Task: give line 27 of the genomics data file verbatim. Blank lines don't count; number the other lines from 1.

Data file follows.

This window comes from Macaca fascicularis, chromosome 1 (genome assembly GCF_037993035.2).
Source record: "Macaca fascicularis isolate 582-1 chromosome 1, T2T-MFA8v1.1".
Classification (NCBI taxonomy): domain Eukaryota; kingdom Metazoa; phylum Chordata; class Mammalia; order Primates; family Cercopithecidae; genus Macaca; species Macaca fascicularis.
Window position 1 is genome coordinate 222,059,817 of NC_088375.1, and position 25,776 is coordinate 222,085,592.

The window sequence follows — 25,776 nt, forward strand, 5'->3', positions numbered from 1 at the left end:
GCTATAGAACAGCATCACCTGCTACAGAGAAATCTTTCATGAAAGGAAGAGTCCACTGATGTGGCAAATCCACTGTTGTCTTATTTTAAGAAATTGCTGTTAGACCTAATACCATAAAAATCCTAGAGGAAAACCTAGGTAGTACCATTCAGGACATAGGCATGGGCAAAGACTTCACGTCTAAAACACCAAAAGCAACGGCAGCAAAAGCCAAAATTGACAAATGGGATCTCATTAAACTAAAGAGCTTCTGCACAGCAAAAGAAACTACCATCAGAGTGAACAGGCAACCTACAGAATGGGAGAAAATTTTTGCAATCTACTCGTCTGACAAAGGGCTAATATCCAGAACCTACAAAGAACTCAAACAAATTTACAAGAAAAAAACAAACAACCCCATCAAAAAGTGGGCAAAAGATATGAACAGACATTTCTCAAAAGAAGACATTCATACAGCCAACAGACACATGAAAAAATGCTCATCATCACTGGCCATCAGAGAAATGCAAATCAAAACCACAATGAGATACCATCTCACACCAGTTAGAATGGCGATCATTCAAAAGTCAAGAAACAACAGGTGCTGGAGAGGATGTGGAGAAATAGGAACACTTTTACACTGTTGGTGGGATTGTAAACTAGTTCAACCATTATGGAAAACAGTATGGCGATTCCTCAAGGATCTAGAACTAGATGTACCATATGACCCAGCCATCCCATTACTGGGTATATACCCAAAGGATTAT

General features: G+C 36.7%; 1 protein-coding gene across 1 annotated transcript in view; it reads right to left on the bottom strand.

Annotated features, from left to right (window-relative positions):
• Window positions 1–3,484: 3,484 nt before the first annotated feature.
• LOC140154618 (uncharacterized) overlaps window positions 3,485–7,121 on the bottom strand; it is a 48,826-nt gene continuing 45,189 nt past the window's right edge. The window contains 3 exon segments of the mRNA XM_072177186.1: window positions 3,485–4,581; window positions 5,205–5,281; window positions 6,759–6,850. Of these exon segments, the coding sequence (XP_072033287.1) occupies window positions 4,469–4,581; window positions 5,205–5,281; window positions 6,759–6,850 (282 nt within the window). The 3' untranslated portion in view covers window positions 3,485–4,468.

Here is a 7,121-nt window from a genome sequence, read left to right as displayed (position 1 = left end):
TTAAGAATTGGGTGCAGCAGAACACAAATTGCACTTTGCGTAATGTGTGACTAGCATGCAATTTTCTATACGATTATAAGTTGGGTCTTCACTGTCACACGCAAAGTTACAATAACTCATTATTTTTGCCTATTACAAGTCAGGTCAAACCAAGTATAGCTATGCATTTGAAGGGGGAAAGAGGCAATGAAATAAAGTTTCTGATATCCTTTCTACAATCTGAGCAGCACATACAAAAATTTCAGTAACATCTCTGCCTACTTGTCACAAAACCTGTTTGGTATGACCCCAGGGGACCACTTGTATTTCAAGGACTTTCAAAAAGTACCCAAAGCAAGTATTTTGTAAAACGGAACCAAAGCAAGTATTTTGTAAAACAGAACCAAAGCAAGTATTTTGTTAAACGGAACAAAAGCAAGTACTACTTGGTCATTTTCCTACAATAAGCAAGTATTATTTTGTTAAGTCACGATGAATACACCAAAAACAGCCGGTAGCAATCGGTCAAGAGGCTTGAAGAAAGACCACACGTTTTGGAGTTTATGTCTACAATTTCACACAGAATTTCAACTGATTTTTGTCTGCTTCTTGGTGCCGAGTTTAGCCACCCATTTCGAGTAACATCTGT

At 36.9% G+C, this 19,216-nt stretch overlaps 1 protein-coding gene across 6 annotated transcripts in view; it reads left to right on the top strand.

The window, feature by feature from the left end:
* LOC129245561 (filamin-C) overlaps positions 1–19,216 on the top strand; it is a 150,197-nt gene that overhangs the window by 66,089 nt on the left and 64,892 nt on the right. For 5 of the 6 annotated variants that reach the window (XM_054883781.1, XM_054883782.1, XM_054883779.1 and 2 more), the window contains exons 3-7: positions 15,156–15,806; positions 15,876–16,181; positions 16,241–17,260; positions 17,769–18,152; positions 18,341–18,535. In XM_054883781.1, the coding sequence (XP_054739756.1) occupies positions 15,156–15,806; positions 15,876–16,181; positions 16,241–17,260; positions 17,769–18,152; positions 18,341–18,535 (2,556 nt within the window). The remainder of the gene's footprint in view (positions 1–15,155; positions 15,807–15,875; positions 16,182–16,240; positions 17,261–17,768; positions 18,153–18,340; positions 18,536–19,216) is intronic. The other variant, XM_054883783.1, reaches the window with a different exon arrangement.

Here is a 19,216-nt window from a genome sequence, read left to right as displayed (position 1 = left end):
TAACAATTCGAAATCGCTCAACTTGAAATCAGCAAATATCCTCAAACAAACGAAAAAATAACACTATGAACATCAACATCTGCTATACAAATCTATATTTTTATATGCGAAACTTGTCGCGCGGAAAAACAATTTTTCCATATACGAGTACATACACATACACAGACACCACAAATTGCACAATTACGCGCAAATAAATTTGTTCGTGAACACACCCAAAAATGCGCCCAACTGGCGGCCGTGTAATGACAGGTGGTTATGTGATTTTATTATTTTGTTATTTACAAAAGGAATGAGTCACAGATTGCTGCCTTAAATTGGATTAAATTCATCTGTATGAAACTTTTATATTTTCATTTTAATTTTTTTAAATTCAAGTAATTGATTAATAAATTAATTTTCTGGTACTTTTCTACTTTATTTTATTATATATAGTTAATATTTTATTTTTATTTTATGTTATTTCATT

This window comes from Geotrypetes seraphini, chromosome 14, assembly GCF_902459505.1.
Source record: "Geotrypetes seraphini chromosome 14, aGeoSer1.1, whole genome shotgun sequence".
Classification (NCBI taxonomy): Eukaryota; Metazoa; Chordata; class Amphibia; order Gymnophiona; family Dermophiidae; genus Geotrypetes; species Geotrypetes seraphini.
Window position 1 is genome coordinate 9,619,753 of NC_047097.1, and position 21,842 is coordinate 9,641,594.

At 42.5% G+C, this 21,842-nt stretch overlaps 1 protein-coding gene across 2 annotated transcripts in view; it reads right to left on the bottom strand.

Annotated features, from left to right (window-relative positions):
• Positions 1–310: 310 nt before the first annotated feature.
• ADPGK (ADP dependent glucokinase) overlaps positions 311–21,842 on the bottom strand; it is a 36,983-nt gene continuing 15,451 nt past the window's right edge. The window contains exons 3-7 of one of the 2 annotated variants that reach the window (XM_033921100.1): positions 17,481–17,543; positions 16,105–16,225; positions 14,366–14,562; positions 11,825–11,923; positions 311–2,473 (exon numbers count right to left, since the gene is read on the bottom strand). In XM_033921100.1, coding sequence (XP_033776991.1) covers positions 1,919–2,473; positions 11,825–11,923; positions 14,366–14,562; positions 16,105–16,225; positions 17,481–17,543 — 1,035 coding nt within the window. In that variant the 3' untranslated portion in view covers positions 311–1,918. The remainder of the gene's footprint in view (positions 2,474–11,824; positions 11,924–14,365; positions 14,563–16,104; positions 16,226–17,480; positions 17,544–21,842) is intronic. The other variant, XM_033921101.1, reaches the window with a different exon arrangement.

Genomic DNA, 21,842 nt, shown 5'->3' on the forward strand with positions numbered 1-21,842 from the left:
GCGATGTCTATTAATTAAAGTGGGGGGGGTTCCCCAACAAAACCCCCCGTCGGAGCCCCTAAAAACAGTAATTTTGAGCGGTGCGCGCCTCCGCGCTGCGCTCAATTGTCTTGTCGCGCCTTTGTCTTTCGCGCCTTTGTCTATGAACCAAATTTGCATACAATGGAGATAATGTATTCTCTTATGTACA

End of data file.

GCGATGTCTATTAATTAAAGTGGGGGGGGTTCCCCAACAAAACCCCCCGTCGGAGCCCCTAAAAACAGTAATTTTGAGCGGTGCGCGCCTCCGCGCTGCGCTCAATTGTCTTGTCGCGCCTTTGTCTTTCGCGCCTTTGTCTATGAACCAAATTTGCATACAATGGAGATAATGTATTCTCTTATGTACA